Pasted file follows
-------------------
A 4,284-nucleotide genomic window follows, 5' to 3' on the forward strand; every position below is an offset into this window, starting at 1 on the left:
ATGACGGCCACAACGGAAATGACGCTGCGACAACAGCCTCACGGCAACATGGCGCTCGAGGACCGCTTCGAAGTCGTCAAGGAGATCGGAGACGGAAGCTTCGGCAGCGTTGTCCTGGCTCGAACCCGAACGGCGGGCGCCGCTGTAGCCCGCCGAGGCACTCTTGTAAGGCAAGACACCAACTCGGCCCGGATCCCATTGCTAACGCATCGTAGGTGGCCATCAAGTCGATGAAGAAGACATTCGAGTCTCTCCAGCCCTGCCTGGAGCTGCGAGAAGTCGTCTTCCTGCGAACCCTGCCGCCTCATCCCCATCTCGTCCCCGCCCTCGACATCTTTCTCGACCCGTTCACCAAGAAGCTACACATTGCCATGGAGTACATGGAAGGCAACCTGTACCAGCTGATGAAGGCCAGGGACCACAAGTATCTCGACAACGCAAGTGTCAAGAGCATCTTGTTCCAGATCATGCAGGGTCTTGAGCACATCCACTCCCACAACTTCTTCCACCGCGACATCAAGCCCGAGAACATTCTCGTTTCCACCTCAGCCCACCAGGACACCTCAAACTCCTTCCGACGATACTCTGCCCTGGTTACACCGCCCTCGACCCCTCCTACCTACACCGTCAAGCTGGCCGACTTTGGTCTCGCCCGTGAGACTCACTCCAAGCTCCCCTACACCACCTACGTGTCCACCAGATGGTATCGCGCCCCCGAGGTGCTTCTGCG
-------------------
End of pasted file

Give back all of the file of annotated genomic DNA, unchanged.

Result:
A 4,284-nucleotide genomic window follows, 5' to 3' on the forward strand; every position below is an offset into this window, starting at 1 on the left:
ATGACGGCCACAACGGAAATGACGCTGCGACAACAGCCTCACGGCAACATGGCGCTCGAGGACCGCTTCGAAGTCGTCAAGGAGATCGGAGACGGAAGCTTCGGCAGCGTTGTCCTGGCTCGAACCCGAACGGCGGGCGCCGCTGTAGCCCGCCGAGGCACTCTTGTAAGGCAAGACACCAACTCGGCCCGGATCCCATTGCTAACGCATCGTAGGTGGCCATCAAGTCGATGAAGAAGACATTCGAGTCTCTCCAGCCCTGCCTGGAGCTGCGAGAAGTCGTCTTCCTGCGAACCCTGCCGCCTCATCCCCATCTCGTCCCCGCCCTCGACATCTTTCTCGACCCGTTCACCAAGAAGCTACACATTGCCATGGAGTACATGGAAGGCAACCTGTACCAGCTGATGAAGGCCAGGGACCACAAGTATCTCGACAACGCAAGTGTCAAGAGCATCTTGTTCCAGATCATGCAGGGTCTTGAGCACATCCACTCCCACAACTTCTTCCACCGCGACATCAAGCCCGAGAACATTCTCGTTTCCACCTCAGCCCACCAGGACACCTCAAACTCCTTCCGACGATACTCTGCCCTGGTTACACCGCCCTCGACCCCTCCTACCTACACCGTCAAGCTGGCCGACTTTGGTCTCGCCCGTGAGACTCACTCCAAGCTCCCCTACACCACCTACGTGTCCACCAGATGGTATCGCGCCCCCGAGGTGCTTCTGCG